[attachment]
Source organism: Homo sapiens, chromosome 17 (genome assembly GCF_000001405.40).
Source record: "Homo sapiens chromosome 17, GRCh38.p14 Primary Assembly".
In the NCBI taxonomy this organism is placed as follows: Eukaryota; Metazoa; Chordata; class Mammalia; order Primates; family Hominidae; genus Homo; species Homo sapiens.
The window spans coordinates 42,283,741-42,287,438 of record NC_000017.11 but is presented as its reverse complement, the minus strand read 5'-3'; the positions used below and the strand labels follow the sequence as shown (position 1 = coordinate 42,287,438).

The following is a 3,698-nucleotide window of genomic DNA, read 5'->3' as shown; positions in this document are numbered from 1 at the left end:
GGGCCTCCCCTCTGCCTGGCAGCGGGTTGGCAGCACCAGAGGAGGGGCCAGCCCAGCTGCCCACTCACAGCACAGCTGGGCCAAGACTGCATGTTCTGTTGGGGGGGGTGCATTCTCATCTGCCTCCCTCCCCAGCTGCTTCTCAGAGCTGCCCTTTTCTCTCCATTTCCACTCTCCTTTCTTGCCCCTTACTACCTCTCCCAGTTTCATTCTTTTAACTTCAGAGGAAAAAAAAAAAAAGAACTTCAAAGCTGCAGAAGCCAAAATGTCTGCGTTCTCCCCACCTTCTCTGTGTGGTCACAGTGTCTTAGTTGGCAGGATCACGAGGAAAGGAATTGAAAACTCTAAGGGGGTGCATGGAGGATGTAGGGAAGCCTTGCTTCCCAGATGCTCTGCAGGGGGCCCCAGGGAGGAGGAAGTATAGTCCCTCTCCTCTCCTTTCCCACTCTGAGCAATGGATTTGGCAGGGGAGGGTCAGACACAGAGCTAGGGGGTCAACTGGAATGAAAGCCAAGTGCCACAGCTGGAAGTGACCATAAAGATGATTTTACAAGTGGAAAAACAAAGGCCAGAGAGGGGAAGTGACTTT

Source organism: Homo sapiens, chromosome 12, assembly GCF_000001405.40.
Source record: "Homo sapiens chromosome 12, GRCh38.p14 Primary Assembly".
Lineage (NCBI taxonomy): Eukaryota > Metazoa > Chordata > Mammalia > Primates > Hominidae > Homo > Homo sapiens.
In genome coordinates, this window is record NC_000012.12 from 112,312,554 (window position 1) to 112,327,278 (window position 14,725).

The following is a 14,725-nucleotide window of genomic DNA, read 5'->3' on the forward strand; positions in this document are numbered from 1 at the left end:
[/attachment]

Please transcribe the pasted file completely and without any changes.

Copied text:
Source organism: Homo sapiens, chromosome 17 (genome assembly GCF_000001405.40).
Source record: "Homo sapiens chromosome 17, GRCh38.p14 Primary Assembly".
In the NCBI taxonomy this organism is placed as follows: Eukaryota; Metazoa; Chordata; class Mammalia; order Primates; family Hominidae; genus Homo; species Homo sapiens.
The window spans coordinates 42,283,741-42,287,438 of record NC_000017.11 but is presented as its reverse complement, the minus strand read 5'-3'; the positions used below and the strand labels follow the sequence as shown (position 1 = coordinate 42,287,438).

The following is a 3,698-nucleotide window of genomic DNA, read 5'->3' as shown; positions in this document are numbered from 1 at the left end:
GGGCCTCCCCTCTGCCTGGCAGCGGGTTGGCAGCACCAGAGGAGGGGCCAGCCCAGCTGCCCACTCACAGCACAGCTGGGCCAAGACTGCATGTTCTGTTGGGGGGGGTGCATTCTCATCTGCCTCCCTCCCCAGCTGCTTCTCAGAGCTGCCCTTTTCTCTCCATTTCCACTCTCCTTTCTTGCCCCTTACTACCTCTCCCAGTTTCATTCTTTTAACTTCAGAGGAAAAAAAAAAAAAGAACTTCAAAGCTGCAGAAGCCAAAATGTCTGCGTTCTCCCCACCTTCTCTGTGTGGTCACAGTGTCTTAGTTGGCAGGATCACGAGGAAAGGAATTGAAAACTCTAAGGGGGTGCATGGAGGATGTAGGGAAGCCTTGCTTCCCAGATGCTCTGCAGGGGGCCCCAGGGAGGAGGAAGTATAGTCCCTCTCCTCTCCTTTCCCACTCTGAGCAATGGATTTGGCAGGGGAGGGTCAGACACAGAGCTAGGGGGTCAACTGGAATGAAAGCCAAGTGCCACAGCTGGAAGTGACCATAAAGATGATTTTACAAGTGGAAAAACAAAGGCCAGAGAGGGGAAGTGACTTT

Source organism: Homo sapiens, chromosome 12, assembly GCF_000001405.40.
Source record: "Homo sapiens chromosome 12, GRCh38.p14 Primary Assembly".
Lineage (NCBI taxonomy): Eukaryota > Metazoa > Chordata > Mammalia > Primates > Hominidae > Homo > Homo sapiens.
In genome coordinates, this window is record NC_000012.12 from 112,312,554 (window position 1) to 112,327,278 (window position 14,725).

The following is a 14,725-nucleotide window of genomic DNA, read 5'->3' on the forward strand; positions in this document are numbered from 1 at the left end: